What has changed? What have we learned?

After a year of living under the dark cloud that is the coronavirus pandemic, we’re still struggling with uncertainty and trying to maintain hope. In spite of increased vaccination rates, the infection rates continue to be high. Being vaccinated does protect us from severe expression of the disease, but not as much against contracting or spreading the disease. This means we still need to be vigilant with safety practices and avoid exposure as much as possible. 

During the past year, most of us have tended to turn inward and develop new ways of living and being. For some, the solitude has been a relief, while others have struggled with isolation. Those of us who found comfort in our seclusion are feeling a bit anxious as society around us starts to reawaken. It feels awkward and rushed, somehow. At the same time, we are all craving the hugs and the face-to-face connections that we have been deprived of. 

Many of us have been asking ourselves and each other: What has changed permanently? What have we learned? What will go back to what it was like before? Many have enjoyed the flexibility of working from home, while others feel separated from their coworkers. We have developed new technologies for communicating with others from anywhere in the world, both for work and learning opportunities and personal connection. Some of these technologies may continue to be useful when things return to “normal.”

What has changed at Red Clover Clinic?

For the time being, we continue to uphold the protocols that we implemented at the start of the pandemic. We screen everyone who comes through the door; clean all contact surfaces after every client; schedule slightly longer appointment times, for the most part; and, of course, we require masks. 

The thing I have appreciated the most during the past year, is the extra time with my clients. It has allowed room for sharing ideas, venting, mutual support, and problem-solving. In time, we may be able to relax our protocols a bit. The thing I miss the most is having table warmers and sheets on the treatment tables. The paper just seems so cold, loud, and wasteful!

What have we learned at Red Clover Clinic?

I’m grateful for the work of Dr. Frank Springob, the brain behind Morphogenic Field Technique (MFT). At the start of the pandemic, he jumped into gear and developed test kits that have been extremely helpful during this time. I’m starting to see more and more people who are struggling with the after-effects of COVID. I’m grateful to have more MFT tools to assess and treat “long hauler” symptoms. In my limited experience so far, it seems that these tools are effective, but it does take time for the long haulers to fully recover.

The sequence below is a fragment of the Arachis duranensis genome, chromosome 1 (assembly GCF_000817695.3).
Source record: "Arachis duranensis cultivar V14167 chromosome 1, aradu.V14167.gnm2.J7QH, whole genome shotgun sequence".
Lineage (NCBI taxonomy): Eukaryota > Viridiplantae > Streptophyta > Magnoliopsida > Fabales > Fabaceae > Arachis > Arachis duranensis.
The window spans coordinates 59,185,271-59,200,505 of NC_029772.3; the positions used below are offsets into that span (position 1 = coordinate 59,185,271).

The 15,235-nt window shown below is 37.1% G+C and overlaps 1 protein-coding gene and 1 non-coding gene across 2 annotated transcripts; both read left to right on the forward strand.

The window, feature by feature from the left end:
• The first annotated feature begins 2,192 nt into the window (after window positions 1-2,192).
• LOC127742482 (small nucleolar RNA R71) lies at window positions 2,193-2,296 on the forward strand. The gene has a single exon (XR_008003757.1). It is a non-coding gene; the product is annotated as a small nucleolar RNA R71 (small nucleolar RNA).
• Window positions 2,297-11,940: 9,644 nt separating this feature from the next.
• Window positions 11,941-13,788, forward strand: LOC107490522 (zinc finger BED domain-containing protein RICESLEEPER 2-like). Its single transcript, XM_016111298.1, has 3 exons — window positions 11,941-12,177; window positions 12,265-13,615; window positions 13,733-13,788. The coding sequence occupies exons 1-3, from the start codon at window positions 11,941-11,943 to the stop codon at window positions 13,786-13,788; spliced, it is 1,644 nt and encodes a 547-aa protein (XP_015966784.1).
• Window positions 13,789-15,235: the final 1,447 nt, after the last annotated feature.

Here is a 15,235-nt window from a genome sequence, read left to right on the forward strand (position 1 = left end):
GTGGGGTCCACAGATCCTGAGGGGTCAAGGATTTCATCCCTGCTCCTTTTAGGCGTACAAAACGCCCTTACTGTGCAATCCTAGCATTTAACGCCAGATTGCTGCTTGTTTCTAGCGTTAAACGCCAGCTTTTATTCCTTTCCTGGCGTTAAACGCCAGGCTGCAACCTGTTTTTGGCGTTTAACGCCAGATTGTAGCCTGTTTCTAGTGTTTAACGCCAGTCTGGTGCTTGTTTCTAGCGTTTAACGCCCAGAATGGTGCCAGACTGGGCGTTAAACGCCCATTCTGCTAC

Dr. Springob also developed ways of testing the after-effects of the COVID vaccines. These symptoms have been so far much easier to address. One clinical pearl that I have found to be very effective at moderating the intense immune reactions following a COVID vaccination is Echinacea Premium by MediHerb. You may not be able to fully avoid the symptoms, but they should be a lot milder and shorter in duration by taking the herb.

Whether or not you choose to get vaccinated, it is very important to continue to support your immune system, and live as healthfully as possible. A healthy diet, exercise, and good sleep are the most important things we do everyday. Supplements and herbs are a bonus. If you need help developing or tweaking your routine, let me know.

I think it is important that we all give some thought to what we are grateful for and what we want, as individuals and as a society, as we reorganize, reintegrate, and return to the world. We can choose to be mindful, compassionate, and gentle as we move through the process.